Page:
While preparing for the upcoming hearings of the EU Commission nominees, MEPs cast their votes on some of the hottest topics on the EU agenda: the appointment of Christine Lagarde to succeed Mario Draghi at the ECB, the EU strategy on the Brexit negotiations, the US sanctions against Iran and the case of the Amazon fires.
While the mainstream forces (S&D, Renew Europe and EPP) managed to remain cohesive in backing Lagarde and the EU Brexit strategy, rifts among these groups were observed with regards to the EU position on US-Iran and the Amazon fires. Such divisions pave the way for a stronger influence of the smaller groups, whose positions become decisive.
While these two issues have also been the focus of Emmanuel Macron’s summer activities, the outcome of the votes rings an alarm bell for the French President: his own party was divided over whether to push for a resolution on the Amazon deforestation, whereas a majority of MEPs was not ready to back overt criticism of US actions against Iran.
As usual, VoteWatch Europe looked into the winners and losers from the latest plenary session of the European Parliament. Stay tuned to our analyses or contact us at [email protected] for deeper insights (NB: we provide tailored training and research upon request).
3 political groups (and 60% of MEPs) supported Lagarde’s ECB appointment confirmation
While the vote on the appointment of Christine Lagarde as the new President of the European Central Bank (ECB) was held by secret ballot, a proposal by left-wing GUE/NGL and right-wing ID groups to postpone both the debate and the vote on Lagarde’s appointment provides some indications on whom was keen to hinder the smooth confirmation of the French politician at the helm of the powerful Frankfurt-based institution.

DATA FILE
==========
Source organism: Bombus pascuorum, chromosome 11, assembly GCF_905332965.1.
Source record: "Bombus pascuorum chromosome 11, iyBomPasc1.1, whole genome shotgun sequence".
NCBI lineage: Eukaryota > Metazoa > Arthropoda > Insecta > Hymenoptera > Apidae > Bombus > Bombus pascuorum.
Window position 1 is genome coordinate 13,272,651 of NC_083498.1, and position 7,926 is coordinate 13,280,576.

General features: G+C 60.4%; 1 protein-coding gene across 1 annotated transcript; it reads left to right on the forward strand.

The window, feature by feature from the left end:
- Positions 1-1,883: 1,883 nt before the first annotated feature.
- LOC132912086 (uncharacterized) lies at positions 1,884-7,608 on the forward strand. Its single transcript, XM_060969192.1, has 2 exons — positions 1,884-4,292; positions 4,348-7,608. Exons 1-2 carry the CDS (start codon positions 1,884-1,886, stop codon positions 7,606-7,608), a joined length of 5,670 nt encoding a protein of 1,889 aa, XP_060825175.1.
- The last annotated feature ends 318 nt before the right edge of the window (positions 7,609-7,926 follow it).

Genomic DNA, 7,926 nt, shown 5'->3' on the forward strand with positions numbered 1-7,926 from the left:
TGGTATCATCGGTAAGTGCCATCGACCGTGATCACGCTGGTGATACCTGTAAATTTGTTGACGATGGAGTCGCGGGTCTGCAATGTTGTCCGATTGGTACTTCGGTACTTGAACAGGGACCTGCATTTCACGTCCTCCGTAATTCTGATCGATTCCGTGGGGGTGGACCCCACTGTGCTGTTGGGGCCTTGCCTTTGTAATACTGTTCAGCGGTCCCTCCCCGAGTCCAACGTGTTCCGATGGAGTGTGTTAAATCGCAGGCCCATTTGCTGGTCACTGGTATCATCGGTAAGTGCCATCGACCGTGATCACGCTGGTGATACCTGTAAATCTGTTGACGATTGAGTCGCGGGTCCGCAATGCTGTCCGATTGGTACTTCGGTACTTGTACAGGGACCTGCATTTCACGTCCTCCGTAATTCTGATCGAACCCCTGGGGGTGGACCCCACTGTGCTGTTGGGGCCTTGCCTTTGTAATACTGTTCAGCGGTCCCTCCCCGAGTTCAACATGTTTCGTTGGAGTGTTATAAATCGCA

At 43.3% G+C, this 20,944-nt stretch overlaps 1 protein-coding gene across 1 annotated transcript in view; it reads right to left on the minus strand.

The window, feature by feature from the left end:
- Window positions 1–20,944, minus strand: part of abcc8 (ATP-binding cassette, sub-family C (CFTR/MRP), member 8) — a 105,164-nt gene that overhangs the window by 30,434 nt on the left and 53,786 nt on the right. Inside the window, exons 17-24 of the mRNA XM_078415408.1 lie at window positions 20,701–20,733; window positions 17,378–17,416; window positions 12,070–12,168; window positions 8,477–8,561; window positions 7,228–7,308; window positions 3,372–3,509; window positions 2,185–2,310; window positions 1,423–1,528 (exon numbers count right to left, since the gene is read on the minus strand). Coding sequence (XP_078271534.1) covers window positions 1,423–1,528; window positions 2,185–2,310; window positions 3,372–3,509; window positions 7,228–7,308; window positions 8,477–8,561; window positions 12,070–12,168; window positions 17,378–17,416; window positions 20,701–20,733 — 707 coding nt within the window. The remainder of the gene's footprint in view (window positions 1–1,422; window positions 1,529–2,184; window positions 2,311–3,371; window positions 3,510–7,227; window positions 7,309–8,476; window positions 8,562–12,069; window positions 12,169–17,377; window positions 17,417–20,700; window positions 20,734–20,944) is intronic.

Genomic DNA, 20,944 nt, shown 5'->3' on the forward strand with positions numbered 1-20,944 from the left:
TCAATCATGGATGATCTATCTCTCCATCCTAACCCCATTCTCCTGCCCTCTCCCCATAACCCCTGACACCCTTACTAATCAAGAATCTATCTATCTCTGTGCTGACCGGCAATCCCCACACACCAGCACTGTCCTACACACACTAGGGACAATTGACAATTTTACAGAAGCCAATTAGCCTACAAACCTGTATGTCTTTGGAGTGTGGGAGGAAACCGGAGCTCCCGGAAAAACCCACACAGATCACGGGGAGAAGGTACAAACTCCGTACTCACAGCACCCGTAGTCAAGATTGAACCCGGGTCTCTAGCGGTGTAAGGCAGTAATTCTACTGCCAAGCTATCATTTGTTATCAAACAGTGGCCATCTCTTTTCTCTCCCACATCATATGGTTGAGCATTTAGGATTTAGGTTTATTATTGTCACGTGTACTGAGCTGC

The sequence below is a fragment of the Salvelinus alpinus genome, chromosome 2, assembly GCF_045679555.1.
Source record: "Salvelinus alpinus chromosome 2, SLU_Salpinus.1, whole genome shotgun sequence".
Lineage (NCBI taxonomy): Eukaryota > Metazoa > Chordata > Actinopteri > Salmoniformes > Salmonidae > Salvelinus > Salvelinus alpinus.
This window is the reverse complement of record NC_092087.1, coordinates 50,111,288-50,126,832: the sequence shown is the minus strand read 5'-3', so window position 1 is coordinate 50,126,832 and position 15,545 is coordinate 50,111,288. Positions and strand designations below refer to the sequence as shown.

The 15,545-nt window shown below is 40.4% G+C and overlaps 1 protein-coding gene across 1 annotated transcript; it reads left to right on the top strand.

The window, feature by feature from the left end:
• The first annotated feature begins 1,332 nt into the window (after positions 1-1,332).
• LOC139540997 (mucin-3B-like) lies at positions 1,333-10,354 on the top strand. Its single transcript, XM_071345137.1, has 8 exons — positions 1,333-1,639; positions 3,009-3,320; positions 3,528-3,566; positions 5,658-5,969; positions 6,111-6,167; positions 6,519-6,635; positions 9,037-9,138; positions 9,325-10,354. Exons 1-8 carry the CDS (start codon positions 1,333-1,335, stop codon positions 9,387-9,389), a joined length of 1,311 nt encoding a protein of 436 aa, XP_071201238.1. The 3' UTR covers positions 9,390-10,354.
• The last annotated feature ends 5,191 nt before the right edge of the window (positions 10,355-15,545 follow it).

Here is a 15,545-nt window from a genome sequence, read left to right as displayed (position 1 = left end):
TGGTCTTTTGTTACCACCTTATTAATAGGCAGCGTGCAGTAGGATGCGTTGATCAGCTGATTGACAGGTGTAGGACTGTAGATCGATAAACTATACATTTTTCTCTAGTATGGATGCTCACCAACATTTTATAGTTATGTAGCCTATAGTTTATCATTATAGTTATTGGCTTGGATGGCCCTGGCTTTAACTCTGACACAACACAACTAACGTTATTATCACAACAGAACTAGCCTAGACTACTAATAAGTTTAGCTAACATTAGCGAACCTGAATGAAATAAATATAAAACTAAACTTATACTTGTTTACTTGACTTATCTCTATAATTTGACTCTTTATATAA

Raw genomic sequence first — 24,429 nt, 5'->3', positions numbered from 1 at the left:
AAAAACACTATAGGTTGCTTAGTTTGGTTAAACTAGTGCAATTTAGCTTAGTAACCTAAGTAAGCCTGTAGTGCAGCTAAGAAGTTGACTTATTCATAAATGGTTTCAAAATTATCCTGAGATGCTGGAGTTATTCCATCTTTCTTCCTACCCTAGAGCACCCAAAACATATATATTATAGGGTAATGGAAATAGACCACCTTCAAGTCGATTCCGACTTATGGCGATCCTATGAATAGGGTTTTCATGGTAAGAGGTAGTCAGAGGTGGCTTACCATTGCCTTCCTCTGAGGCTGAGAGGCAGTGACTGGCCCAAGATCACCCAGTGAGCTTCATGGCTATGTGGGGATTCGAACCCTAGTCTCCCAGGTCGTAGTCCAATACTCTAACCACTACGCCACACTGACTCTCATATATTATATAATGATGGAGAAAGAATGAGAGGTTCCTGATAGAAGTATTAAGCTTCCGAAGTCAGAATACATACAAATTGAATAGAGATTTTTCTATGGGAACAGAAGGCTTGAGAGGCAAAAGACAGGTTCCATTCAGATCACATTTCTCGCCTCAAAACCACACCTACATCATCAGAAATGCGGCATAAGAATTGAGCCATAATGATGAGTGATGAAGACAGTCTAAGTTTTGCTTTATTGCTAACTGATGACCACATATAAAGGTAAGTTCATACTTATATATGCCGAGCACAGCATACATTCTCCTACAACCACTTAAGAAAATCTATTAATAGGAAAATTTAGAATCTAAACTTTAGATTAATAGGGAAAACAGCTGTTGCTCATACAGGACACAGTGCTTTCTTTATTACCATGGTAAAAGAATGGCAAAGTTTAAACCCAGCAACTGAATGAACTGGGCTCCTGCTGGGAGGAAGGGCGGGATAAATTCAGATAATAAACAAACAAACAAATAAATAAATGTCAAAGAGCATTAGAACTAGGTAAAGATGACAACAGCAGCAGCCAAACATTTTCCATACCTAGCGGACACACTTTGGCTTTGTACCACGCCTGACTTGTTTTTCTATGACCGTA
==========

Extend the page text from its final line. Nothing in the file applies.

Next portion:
However, their bid to undermine Lagarde’s appointment was rejected by 60% of MEPs, due to the cohesive front formed by S&D, Renew Europe and EPP (also known as ‘super grand-coalition’). While these moderate groups lost ground after the elections in 2019, they still hold a majority of seats in the EP when they manage to agree. This mirrors the outcome of the official secret ballot, which saw Lagarde getting the support of slightly over 60% of (voting) MEPs.
Notably, this key appointment sparked relevant divisions within the Conservative ECR group. While the Polish MEPs (from outside the Eurozone) backed the proposal to postpone the vote, some of the other members of the groups (many of them coming from Eurozone countries, such as the MEPs from the New Flemish Alliance and Dutch Forum for Democracy) preferred not to rock the boat and sided against the postponement.
Brexit: Law and Justice MEPs critical of backstop red line; Commissioner nominee Trócsányi sends a goodwill signal
A wide coalition of MEPs from the center-right EPP to the hard left reiterated their refusal to give their consent to a Brexit Withdrawal Agreement without a backstop arrangement to prevent a ‘hard’ land border between UK and Ireland. The position of the British government has, at the moment, only few allies among MEPs, although it could count on the backing of the ECR and ID groups. The Polish governing party, Law and Justice (ECR) did back their group colleagues the British Conservatives in criticizing the EU strategy of setting the exclusion of the backstop as a red line in the negotiations. However, not all members of ECR agreed with the position of their group, as conservative members from Belgium, the Netherlands and Slovakia were more supportive of the EU’s insistence on the Irish backstop.